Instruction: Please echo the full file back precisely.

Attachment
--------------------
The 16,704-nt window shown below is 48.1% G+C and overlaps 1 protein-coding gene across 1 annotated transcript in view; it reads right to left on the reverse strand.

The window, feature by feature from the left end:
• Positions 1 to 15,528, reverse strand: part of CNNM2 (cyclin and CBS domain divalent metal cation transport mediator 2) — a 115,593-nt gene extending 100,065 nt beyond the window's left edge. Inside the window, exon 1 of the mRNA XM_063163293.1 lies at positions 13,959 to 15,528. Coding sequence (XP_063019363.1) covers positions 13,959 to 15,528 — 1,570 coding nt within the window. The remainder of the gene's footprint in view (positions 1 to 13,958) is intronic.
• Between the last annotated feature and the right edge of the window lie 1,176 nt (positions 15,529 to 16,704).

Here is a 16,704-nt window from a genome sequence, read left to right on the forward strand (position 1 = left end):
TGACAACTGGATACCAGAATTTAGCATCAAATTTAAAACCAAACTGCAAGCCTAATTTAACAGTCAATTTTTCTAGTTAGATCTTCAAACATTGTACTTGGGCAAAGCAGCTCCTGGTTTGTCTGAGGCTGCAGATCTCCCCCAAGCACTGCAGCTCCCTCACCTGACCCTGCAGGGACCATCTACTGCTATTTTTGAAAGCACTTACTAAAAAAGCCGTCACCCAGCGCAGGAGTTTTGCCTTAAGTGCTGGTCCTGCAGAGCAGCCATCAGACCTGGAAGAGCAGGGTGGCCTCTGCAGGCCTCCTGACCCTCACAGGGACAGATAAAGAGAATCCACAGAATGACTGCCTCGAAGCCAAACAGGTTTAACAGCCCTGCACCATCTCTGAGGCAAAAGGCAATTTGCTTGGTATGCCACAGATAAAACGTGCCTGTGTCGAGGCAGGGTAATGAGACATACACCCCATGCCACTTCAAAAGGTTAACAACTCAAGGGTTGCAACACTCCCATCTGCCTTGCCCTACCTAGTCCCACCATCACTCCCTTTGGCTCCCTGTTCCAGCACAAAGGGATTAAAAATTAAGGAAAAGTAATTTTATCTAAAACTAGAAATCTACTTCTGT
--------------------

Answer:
The 16,704-nt window shown below is 48.1% G+C and overlaps 1 protein-coding gene across 1 annotated transcript in view; it reads right to left on the reverse strand.

The window, feature by feature from the left end:
• Positions 1 to 15,528, reverse strand: part of CNNM2 (cyclin and CBS domain divalent metal cation transport mediator 2) — a 115,593-nt gene extending 100,065 nt beyond the window's left edge. Inside the window, exon 1 of the mRNA XM_063163293.1 lies at positions 13,959 to 15,528. Coding sequence (XP_063019363.1) covers positions 13,959 to 15,528 — 1,570 coding nt within the window. The remainder of the gene's footprint in view (positions 1 to 13,958) is intronic.
• Between the last annotated feature and the right edge of the window lie 1,176 nt (positions 15,529 to 16,704).

Here is a 16,704-nt window from a genome sequence, read left to right on the forward strand (position 1 = left end):
TGACAACTGGATACCAGAATTTAGCATCAAATTTAAAACCAAACTGCAAGCCTAATTTAACAGTCAATTTTTCTAGTTAGATCTTCAAACATTGTACTTGGGCAAAGCAGCTCCTGGTTTGTCTGAGGCTGCAGATCTCCCCCAAGCACTGCAGCTCCCTCACCTGACCCTGCAGGGACCATCTACTGCTATTTTTGAAAGCACTTACTAAAAAAGCCGTCACCCAGCGCAGGAGTTTTGCCTTAAGTGCTGGTCCTGCAGAGCAGCCATCAGACCTGGAAGAGCAGGGTGGCCTCTGCAGGCCTCCTGACCCTCACAGGGACAGATAAAGAGAATCCACAGAATGACTGCCTCGAAGCCAAACAGGTTTAACAGCCCTGCACCATCTCTGAGGCAAAAGGCAATTTGCTTGGTATGCCACAGATAAAACGTGCCTGTGTCGAGGCAGGGTAATGAGACATACACCCCATGCCACTTCAAAAGGTTAACAACTCAAGGGTTGCAACACTCCCATCTGCCTTGCCCTACCTAGTCCCACCATCACTCCCTTTGGCTCCCTGTTCCAGCACAAAGGGATTAAAAATTAAGGAAAAGTAATTTTATCTAAAACTAGAAATCTACTTCTGT